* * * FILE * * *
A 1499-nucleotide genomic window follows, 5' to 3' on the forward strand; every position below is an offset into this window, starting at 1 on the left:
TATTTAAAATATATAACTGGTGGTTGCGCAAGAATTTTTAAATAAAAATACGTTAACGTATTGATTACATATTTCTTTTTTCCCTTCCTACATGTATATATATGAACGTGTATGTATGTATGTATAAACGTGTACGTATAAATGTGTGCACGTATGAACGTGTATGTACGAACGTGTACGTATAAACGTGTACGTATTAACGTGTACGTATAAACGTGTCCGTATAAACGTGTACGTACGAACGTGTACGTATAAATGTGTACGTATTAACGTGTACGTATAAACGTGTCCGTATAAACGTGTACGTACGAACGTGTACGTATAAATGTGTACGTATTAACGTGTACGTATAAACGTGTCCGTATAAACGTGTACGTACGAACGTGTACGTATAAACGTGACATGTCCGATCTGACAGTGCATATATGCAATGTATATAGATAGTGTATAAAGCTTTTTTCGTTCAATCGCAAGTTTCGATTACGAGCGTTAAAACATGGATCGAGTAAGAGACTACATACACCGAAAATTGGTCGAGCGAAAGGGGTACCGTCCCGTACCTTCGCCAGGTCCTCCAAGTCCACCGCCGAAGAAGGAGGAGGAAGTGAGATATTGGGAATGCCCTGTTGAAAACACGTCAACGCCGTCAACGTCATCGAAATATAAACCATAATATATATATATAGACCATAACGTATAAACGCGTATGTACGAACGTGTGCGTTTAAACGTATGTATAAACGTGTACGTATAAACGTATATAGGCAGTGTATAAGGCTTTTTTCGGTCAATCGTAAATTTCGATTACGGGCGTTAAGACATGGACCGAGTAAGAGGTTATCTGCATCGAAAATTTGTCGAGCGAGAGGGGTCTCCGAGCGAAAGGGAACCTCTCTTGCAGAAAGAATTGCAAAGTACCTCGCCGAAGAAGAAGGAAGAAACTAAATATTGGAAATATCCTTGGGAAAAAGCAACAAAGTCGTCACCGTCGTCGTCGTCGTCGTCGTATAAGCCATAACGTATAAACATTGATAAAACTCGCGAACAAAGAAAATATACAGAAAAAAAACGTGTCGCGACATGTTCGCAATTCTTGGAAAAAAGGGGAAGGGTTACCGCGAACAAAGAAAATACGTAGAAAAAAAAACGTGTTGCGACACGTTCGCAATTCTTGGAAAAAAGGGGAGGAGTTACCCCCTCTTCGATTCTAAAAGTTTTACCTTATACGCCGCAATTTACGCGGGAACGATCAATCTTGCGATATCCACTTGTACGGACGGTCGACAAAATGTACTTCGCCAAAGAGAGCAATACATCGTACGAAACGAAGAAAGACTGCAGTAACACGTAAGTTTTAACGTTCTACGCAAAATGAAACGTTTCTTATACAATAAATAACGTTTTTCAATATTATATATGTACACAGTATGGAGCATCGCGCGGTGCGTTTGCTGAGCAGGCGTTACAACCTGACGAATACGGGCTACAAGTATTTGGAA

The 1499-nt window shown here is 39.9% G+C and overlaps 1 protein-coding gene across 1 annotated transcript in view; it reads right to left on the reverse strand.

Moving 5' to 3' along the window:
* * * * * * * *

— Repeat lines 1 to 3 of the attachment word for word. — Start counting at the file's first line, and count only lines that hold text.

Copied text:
A 1499-nucleotide genomic window follows, 5' to 3' on the forward strand; every position below is an offset into this window, starting at 1 on the left:
TATTTAAAATATATAACTGGTGGTTGCGCAAGAATTTTTAAATAAAAATACGTTAACGTATTGATTACATATTTCTTTTTTCCCTTCCTACATGTATATATATGAACGTGTATGTATGTATGTATAAACGTGTACGTATAAATGTGTGCACGTATGAACGTGTATGTACGAACGTGTACGTATAAACGTGTACGTATTAACGTGTACGTATAAACGTGTCCGTATAAACGTGTACGTACGAACGTGTACGTATAAATGTGTACGTATTAACGTGTACGTATAAACGTGTCCGTATAAACGTGTACGTACGAACGTGTACGTATAAATGTGTACGTATTAACGTGTACGTATAAACGTGTCCGTATAAACGTGTACGTACGAACGTGTACGTATAAACGTGACATGTCCGATCTGACAGTGCATATATGCAATGTATATAGATAGTGTATAAAGCTTTTTTCGTTCAATCGCAAGTTTCGATTACGAGCGTTAAAACATGGATCGAGTAAGAGACTACATACACCGAAAATTGGTCGAGCGAAAGGGGTACCGTCCCGTACCTTCGCCAGGTCCTCCAAGTCCACCGCCGAAGAAGGAGGAGGAAGTGAGATATTGGGAATGCCCTGTTGAAAACACGTCAACGCCGTCAACGTCATCGAAATATAAACCATAATATATATATATAGACCATAACGTATAAACGCGTATGTACGAACGTGTGCGTTTAAACGTATGTATAAACGTGTACGTATAAACGTATATAGGCAGTGTATAAGGCTTTTTTCGGTCAATCGTAAATTTCGATTACGGGCGTTAAGACATGGACCGAGTAAGAGGTTATCTGCATCGAAAATTTGTCGAGCGAGAGGGGTCTCCGAGCGAAAGGGAACCTCTCTTGCAGAAAGAATTGCAAAGTACCTCGCCGAAGAAGAAGGAAGAAACTAAATATTGGAAATATCCTTGGGAAAAAGCAACAAAGTCGTCACCGTCGTCGTCGTCGTCGTCGTATAAGCCATAACGTATAAACATTGATAAAACTCGCGAACAAAGAAAATATACAGAAAAAAAACGTGTCGCGACATGTTCGCAATTCTTGGAAAAAAGGGGAAGGGTTACCGCGAACAAAGAAAATACGTAGAAAAAAAAACGTGTTGCGACACGTTCGCAATTCTTGGAAAAAAGGGGAGGAGTTACCCCCTCTTCGATTCTAAAAGTTTTACCTTATACGCCGCAATTTACGCGGGAACGATCAATCTTGCGATATCCACTTGTACGGACGGTCGACAAAATGTACTTCGCCAAAGAGAGCAATACATCGTACGAAACGAAGAAAGACTGCAGTAACACGTAAGTTTTAACGTTCTACGCAAAATGAAACGTTTCTTATACAATAAATAACGTTTTTCAATATTATATATGTACACAGTATGGAGCATCGCGCGGTGCGTTTGCTGAGCAGGCGTTACAACCTGACGAATACGGGCTACAAGTATTTGGAA

The 1499-nt window shown here is 39.9% G+C and overlaps 1 protein-coding gene across 1 annotated transcript in view; it reads right to left on the reverse strand.